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yes retrolefty. i am pretty much sure that if i try programming arduino with the skill i use to program a plc will be an overkill and well defeat the purpose of using arduino right.... urm well for me maybe the thought that i could use the same kind of logic i use for plc can be implement into arduino will be a tremendous help... when i first learn programming a plc, the teacher tell me went progrmming a PLC you only need to know 6 basic things and the rest would be extra for you to create a good enough program for your Machine  to run. those 6 basic things are
--| |--  a normally open contact
--|\|-- a normally close contact
--(  )-- a coil or output
a keep function
a timer function
and last but not least is the counter function.
 
i work as an asistance engineer for the past 2 years and only recently resign so i could continue my study.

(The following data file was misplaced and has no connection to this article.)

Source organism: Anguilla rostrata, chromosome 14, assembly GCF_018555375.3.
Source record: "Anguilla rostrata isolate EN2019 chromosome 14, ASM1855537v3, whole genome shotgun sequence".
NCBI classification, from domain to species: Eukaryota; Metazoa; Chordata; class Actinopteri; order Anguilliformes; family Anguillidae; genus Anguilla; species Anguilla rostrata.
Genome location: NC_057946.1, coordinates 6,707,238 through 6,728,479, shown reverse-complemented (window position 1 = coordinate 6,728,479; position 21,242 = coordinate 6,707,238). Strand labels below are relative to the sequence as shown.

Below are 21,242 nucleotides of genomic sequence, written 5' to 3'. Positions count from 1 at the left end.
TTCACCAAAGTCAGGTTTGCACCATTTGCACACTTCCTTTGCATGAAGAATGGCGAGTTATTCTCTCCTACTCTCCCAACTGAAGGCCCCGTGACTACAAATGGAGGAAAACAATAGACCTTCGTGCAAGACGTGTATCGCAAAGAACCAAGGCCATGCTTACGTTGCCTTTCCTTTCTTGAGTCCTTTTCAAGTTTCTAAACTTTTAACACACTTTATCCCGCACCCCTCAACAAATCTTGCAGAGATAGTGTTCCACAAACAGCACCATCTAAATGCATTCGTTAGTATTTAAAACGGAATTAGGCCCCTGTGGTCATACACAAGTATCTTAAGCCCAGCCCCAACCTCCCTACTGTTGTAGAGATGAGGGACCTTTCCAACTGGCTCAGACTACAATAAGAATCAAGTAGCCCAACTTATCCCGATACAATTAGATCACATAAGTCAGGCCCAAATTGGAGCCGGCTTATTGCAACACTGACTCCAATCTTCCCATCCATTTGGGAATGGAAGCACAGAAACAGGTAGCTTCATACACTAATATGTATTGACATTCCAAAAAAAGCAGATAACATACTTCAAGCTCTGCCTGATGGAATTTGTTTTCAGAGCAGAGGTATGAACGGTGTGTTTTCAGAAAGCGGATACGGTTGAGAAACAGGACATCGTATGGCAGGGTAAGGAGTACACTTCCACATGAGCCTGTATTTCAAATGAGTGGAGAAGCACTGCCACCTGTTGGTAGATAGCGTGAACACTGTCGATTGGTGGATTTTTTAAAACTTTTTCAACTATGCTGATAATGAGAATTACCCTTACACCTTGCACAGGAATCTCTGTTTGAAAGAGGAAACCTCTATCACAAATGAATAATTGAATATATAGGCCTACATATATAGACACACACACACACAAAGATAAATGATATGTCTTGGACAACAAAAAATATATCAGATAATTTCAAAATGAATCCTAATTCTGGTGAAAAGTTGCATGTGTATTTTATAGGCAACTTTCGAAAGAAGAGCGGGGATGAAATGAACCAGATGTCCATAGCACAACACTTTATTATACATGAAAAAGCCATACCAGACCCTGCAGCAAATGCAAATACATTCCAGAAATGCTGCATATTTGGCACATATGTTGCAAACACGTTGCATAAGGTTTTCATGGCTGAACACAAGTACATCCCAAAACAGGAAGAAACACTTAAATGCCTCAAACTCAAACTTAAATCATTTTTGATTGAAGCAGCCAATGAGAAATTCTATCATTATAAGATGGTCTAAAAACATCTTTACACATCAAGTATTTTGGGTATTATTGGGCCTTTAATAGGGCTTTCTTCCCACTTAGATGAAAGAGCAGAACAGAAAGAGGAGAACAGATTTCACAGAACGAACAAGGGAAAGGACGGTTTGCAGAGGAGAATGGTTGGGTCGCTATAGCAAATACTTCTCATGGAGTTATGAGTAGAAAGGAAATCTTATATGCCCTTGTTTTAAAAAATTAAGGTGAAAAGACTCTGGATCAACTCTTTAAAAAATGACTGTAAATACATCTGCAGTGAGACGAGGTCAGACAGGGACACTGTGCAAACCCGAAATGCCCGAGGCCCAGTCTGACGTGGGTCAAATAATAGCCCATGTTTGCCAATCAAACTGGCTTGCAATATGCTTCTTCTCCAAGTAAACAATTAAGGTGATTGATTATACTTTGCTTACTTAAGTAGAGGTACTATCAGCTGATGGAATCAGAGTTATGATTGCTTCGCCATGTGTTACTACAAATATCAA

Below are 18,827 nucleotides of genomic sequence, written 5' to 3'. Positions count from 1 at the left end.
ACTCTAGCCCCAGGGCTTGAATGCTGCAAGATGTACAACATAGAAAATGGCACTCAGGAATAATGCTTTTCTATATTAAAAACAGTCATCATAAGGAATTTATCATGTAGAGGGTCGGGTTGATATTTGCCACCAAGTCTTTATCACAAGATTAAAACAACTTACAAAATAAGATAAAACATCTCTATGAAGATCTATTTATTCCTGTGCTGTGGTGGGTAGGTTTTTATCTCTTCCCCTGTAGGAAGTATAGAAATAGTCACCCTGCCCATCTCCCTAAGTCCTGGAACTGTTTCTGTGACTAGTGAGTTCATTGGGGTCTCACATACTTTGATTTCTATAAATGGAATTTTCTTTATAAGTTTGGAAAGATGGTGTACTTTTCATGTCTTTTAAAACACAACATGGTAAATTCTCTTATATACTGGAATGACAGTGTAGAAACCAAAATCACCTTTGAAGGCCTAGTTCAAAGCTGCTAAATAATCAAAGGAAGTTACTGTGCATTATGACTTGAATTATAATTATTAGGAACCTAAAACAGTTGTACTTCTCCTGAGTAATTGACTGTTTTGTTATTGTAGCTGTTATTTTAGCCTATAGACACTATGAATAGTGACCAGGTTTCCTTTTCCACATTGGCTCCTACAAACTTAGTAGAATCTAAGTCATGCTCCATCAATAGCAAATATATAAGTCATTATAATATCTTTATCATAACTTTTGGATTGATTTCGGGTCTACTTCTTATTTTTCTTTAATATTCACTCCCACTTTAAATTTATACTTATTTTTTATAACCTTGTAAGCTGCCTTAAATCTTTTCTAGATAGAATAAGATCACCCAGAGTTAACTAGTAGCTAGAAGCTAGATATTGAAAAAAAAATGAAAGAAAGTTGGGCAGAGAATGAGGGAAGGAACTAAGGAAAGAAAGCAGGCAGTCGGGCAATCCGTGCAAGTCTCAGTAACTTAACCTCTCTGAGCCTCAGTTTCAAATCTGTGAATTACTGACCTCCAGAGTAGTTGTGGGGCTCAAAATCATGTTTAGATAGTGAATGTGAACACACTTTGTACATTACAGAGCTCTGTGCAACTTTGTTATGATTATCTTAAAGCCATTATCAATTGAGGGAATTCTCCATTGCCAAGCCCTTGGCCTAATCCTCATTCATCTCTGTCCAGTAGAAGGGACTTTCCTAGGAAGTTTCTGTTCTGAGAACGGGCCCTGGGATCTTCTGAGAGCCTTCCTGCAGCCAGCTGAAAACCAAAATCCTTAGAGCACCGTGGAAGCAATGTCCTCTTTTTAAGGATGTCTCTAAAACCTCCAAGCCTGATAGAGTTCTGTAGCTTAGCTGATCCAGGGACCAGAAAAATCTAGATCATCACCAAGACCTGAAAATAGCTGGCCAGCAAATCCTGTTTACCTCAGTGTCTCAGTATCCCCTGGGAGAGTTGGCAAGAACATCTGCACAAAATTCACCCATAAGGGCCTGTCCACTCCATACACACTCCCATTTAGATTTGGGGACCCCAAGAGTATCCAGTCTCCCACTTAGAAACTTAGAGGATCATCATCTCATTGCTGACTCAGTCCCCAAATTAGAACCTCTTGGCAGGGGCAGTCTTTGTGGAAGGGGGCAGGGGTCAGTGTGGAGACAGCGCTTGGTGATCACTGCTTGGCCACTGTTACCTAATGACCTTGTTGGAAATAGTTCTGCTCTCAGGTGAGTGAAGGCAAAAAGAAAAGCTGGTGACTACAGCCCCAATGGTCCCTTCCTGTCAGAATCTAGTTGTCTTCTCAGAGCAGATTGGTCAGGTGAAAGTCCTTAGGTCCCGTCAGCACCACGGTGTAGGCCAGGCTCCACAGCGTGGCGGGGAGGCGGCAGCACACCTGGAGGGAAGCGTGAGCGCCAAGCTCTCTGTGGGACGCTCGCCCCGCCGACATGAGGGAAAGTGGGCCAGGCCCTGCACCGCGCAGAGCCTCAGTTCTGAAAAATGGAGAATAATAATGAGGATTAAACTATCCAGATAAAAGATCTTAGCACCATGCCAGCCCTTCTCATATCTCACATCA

anyway while i was working, i have  lots of friends that are great PLC programmer dont know a thing about C or any other kind of programming. so what i'm trying to do is to emulate a PLC ladder diagram inside arduino so that most (if not all my programmer friend ) to start using Arduino. this is just a warm up so they know the capability of Arduino and maybe make them more intrigue to learn more about arduino?
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i been thinking for the past few night and it seems that i may have found a way to emulate the keep function.
A keep function is just an equivalent to an Rs flip flop or to many electrician or people that know how to keep a relay on with hard wiring is called latch.